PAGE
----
Nature abhors a vacuum, so said Aristotle. But it was Pascal who took mercury to the top of a church tower, to reveal that we sit at the bottom of a column of air with nothing above but the expanse of infinite space. We live on a speck of dust in a vast unimaginable vacuum. But was Aristotle wrong? The classic experiment of a bell in a jar without air shows that, although you cannot hear anything, you can still see the bell ring, meaning that the vacuum is not really empty. Surely light must travel through something? Measuring this was to prove difficult. It was Michelson and Morley who looked closely at the luminescent ether and accurately measured the speed of light. In 1887 they finally build a machine that could accurately measure two beams of light to see the effects of the ether. They found light travelled at a constant speed. They thought their experiment had failed but it was simply that the ether did not exist.
Nothingness is, in reality, a fluxing mass of virtual particles. The universe is just the quantum world but on a super massive scale. Quantum physics provides us with the means to understand how the tiny quantum fluctuations of the vacuum has, out of seemingly nothing, produced the variety which turned the ‘Big Bang’ into galaxies and the mysterious anti-matter. We are the debris of an unimaginable explosion at the beginning of time. Jim Al-Khalili says; ‘We have uncovered the strange truth about reality itself. There is a strange connection between the nothingness from which we originated and the infinite in which we are engulfed.’ It appears nature does abhor a vacuum, that there is never nothing, just the awe-inspiring, mysterious fizz of matter and anti-matter appearing and disappearing for eternity.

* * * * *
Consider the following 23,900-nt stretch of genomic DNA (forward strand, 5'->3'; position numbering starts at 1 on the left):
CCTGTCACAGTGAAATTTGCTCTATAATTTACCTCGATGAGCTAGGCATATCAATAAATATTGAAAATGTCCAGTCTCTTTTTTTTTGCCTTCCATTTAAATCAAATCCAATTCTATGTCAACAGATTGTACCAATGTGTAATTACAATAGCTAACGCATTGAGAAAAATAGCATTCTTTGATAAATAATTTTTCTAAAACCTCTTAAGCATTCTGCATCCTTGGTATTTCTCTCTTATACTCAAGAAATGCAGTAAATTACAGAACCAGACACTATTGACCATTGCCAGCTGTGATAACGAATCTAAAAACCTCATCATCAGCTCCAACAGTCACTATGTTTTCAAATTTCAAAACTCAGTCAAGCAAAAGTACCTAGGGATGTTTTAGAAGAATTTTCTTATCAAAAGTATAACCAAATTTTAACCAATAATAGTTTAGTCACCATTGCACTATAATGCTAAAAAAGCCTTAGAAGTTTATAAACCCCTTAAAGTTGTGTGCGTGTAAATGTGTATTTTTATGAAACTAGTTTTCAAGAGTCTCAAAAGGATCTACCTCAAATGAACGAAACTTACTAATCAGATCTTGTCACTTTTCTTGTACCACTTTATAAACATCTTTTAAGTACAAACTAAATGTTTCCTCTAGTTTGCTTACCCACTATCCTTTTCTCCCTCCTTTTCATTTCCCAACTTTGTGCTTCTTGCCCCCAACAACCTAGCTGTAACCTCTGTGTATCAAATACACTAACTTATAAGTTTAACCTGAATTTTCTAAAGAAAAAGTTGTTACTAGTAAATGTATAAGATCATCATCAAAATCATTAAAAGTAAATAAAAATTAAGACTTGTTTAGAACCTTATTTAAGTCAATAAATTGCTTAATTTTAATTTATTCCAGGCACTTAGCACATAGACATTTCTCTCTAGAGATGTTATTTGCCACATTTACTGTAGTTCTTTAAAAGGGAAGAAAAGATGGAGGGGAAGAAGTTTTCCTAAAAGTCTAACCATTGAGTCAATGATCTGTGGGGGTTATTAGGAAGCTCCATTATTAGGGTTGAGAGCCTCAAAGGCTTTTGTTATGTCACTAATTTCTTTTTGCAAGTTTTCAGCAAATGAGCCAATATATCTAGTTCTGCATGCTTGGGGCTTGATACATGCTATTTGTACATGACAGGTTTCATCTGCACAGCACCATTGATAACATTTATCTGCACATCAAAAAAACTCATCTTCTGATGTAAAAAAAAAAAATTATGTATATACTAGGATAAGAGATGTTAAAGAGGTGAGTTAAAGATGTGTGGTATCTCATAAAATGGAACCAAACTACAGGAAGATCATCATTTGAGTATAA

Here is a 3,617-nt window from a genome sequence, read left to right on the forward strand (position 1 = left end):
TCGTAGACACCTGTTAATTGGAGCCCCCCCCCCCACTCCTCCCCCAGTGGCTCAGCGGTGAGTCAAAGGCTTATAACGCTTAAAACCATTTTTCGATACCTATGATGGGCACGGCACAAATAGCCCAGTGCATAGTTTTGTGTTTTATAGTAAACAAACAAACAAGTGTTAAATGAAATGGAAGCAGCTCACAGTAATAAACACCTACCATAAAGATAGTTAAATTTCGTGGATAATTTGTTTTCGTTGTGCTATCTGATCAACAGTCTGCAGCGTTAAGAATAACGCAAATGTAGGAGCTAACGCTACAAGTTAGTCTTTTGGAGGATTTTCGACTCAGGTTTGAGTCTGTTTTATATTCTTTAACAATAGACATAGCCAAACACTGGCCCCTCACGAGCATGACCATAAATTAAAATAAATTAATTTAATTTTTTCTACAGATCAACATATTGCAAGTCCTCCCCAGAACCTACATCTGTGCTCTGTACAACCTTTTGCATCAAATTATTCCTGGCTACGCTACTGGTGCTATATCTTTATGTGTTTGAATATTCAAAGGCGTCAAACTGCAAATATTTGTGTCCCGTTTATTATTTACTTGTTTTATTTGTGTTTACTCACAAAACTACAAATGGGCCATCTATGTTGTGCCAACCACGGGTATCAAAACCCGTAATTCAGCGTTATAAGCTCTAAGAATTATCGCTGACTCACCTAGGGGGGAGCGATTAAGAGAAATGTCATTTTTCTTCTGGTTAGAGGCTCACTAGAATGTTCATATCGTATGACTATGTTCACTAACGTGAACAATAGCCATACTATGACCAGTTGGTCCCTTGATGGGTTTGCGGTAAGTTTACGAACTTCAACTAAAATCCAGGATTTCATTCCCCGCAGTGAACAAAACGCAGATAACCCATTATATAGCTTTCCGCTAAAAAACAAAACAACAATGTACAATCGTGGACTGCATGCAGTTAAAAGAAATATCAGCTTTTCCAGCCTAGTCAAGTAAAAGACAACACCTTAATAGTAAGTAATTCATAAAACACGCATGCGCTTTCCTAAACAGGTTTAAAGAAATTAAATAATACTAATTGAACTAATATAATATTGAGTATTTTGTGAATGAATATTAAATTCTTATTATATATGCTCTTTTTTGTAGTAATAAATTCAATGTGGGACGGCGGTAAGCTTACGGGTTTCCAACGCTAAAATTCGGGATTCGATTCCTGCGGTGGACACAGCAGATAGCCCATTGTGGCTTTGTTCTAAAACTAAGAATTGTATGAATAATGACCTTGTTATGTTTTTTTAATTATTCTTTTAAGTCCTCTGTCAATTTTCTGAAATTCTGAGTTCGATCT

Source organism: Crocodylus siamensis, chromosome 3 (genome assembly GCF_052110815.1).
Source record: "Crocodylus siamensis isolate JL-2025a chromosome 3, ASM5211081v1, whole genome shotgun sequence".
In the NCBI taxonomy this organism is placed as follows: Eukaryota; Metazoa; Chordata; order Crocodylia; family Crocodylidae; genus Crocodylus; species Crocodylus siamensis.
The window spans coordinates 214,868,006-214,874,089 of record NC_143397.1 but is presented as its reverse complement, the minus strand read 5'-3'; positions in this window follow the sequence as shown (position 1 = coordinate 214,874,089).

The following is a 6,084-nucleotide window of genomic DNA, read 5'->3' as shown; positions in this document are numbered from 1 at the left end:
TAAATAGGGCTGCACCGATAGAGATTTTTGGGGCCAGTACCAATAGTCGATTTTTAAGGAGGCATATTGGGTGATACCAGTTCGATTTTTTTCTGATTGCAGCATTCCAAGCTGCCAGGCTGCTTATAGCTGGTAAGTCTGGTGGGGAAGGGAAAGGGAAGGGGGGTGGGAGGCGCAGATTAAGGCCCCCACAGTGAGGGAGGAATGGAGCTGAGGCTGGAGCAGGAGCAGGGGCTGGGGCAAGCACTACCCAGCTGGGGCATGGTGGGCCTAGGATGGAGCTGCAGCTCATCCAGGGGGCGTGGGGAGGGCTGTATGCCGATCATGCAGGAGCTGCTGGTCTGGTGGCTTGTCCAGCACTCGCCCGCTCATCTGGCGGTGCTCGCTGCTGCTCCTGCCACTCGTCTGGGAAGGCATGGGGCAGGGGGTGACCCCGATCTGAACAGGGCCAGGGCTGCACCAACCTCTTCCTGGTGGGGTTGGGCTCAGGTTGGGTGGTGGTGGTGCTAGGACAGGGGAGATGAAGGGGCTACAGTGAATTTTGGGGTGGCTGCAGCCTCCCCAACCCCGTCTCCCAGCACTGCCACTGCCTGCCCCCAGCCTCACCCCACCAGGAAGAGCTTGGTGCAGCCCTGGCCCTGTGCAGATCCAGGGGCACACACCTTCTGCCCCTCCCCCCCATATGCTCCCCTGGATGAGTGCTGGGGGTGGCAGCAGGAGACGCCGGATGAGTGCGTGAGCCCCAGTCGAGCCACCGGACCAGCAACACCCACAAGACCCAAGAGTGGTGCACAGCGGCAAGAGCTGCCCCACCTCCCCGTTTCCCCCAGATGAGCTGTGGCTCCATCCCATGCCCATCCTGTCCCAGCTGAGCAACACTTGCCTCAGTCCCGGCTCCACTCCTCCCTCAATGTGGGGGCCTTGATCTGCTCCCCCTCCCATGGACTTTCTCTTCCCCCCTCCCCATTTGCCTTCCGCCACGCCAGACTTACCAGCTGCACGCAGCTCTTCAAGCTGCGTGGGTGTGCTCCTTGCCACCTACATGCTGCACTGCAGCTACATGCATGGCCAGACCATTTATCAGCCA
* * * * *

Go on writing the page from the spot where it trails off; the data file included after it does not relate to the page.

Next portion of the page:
It was Einstein who, in 1909, finally worked out that light did not need an ether through which to travel. In the following decades physicists discovered the world of quantum mechanics. Heisenberg’s uncertainty principle showed us that the world of the very small is not certain. According to his uncertainty principle, theoretically, in a very tiny amount of time you could see matter appear and disappear from nothing. Bizarrely, the vacuum is actually alive! By 1928 the problem in physics was the incompatibility of Einstein's special theory of relativity and Planck’s discovery of the quantum, the rules of the very, very small. The problem was how to describe the electron, which was both fast and small. Dirac’s unification of both theories in 1928 allowed the visualisation of the electron. What Dirac proposed was called anti-matter. If matter and anti-matter met, he theorised, they would destroy each other. Electrons and anti-electrons appear as pairs and almost instantly disappear. This area of physics became known as quantum field theory.